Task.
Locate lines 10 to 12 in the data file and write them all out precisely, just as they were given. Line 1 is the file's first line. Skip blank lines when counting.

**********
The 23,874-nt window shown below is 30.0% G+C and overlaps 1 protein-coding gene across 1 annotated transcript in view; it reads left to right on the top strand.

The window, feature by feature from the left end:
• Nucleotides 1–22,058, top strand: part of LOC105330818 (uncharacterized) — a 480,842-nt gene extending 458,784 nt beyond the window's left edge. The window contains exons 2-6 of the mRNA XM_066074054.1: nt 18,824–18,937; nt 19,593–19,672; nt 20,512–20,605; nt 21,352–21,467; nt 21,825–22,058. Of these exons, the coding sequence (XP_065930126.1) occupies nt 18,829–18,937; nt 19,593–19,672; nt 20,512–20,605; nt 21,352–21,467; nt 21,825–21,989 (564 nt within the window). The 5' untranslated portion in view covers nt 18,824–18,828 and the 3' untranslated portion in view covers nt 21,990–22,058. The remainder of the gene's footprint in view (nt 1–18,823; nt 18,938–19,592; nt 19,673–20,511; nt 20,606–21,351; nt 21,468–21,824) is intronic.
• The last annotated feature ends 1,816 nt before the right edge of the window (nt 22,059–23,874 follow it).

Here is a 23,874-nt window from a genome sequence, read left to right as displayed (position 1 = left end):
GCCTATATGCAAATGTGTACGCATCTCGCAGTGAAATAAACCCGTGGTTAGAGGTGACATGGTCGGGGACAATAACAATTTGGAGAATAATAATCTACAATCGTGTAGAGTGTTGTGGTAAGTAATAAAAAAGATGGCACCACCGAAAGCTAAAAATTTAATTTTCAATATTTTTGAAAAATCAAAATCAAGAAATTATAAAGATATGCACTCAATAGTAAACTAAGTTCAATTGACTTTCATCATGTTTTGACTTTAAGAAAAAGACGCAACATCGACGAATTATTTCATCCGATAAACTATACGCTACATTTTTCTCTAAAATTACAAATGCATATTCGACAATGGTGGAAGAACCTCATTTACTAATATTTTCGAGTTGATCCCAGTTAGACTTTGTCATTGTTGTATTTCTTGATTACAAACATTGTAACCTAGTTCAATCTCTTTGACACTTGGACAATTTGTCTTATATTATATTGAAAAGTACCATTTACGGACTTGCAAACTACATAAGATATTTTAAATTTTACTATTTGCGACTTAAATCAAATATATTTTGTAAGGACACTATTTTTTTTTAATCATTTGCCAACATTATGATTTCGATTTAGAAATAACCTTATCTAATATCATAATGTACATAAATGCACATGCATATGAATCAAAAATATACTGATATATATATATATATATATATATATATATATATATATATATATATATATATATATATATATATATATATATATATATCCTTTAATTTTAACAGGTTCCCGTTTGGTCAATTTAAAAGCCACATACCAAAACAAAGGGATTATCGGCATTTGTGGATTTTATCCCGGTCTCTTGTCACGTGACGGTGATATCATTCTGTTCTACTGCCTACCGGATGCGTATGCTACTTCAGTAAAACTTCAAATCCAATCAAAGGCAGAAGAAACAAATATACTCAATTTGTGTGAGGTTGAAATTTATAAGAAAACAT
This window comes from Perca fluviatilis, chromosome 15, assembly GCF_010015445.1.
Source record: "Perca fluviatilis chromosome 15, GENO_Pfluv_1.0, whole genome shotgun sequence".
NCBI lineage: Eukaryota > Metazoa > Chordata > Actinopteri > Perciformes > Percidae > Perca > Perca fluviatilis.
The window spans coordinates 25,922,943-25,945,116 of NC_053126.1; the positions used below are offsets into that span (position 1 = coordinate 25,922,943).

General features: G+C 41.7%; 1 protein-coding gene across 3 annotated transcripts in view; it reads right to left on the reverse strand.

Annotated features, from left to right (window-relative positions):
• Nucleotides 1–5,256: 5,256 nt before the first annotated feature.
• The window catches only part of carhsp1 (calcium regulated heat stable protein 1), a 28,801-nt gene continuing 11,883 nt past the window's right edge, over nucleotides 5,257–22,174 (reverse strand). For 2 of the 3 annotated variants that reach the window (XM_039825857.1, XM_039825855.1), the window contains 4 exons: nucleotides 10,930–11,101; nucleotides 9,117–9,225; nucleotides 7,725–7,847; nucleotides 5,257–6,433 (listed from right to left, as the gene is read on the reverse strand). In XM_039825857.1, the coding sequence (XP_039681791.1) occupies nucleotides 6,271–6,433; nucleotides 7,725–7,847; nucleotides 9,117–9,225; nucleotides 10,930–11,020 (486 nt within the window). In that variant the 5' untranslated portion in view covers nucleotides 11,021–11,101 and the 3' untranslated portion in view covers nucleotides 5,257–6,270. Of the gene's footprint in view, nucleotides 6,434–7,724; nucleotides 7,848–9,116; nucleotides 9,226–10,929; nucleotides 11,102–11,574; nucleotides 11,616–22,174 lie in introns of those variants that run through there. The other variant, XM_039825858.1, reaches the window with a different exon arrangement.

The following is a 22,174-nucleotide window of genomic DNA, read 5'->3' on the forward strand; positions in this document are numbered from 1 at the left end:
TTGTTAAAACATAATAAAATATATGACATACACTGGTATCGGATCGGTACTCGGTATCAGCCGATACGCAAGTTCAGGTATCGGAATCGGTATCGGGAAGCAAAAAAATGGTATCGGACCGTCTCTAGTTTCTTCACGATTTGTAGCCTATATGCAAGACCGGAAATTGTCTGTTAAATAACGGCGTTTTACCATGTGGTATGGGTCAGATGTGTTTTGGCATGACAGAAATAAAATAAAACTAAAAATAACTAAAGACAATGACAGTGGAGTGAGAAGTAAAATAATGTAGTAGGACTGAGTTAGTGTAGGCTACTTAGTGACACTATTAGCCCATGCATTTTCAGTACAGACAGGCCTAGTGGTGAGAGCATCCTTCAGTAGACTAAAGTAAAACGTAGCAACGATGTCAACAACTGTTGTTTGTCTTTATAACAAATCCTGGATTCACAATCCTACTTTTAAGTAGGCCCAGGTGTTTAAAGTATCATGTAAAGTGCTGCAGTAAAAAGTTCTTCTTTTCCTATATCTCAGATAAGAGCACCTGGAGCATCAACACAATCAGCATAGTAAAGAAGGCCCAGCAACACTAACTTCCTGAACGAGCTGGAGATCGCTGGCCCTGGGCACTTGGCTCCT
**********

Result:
The window spans coordinates 25,922,943-25,945,116 of NC_053126.1; the positions used below are offsets into that span (position 1 = coordinate 25,922,943).

General features: G+C 41.7%; 1 protein-coding gene across 3 annotated transcripts in view; it reads right to left on the reverse strand.

Annotated features, from left to right (window-relative positions):